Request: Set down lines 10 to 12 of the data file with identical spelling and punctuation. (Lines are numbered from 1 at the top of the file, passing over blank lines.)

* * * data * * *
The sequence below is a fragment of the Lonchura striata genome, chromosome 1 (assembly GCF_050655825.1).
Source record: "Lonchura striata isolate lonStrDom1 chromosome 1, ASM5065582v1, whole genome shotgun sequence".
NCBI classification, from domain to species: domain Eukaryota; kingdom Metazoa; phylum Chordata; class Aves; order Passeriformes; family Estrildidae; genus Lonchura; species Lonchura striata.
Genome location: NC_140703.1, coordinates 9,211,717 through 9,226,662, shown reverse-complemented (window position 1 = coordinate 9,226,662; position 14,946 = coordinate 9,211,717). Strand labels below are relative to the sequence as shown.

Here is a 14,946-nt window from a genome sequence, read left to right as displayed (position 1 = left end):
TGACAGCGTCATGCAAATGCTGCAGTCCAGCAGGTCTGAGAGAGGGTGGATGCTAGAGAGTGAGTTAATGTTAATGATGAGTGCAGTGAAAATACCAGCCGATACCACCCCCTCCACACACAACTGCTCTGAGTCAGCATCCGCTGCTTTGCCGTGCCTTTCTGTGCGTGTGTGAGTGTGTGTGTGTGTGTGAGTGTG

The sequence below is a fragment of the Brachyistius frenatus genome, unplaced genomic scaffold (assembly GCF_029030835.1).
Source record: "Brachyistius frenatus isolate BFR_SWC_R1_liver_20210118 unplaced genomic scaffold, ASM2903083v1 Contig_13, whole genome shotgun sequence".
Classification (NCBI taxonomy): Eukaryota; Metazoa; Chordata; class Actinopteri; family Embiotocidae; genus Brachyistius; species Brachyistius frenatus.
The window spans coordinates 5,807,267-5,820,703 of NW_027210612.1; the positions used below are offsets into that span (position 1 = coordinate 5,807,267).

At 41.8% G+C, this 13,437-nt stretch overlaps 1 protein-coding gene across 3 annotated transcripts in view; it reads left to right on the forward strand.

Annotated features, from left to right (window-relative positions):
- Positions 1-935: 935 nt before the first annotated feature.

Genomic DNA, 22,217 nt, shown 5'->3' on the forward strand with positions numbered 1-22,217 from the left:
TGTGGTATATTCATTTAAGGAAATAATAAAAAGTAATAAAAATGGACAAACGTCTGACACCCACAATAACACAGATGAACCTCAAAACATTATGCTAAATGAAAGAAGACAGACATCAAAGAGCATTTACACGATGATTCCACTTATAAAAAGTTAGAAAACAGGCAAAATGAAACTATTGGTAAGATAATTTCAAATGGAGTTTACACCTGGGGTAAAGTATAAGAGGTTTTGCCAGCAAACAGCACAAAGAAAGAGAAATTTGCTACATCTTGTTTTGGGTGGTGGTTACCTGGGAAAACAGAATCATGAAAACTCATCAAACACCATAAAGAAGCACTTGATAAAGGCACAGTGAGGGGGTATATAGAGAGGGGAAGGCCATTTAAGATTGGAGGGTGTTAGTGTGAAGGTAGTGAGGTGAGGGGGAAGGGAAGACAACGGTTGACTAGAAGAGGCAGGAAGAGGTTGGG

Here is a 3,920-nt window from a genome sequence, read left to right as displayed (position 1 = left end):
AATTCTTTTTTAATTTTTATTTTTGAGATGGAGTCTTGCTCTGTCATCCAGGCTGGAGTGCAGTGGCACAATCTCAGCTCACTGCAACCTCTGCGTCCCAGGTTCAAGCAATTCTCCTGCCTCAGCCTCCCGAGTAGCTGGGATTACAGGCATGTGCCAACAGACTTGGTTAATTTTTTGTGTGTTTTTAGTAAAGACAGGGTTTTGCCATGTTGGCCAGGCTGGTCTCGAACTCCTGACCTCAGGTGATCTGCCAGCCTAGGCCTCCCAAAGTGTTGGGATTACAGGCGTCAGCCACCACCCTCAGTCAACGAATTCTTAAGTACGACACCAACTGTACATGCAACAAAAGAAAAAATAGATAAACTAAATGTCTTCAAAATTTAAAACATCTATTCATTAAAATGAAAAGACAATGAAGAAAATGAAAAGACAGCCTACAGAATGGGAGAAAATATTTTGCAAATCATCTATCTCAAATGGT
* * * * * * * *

The window spans coordinates 5,807,267-5,820,703 of NW_027210612.1; the positions used below are offsets into that span (position 1 = coordinate 5,807,267).

At 41.8% G+C, this 13,437-nt stretch overlaps 1 protein-coding gene across 3 annotated transcripts in view; it reads left to right on the forward strand.

Annotated features, from left to right (window-relative positions):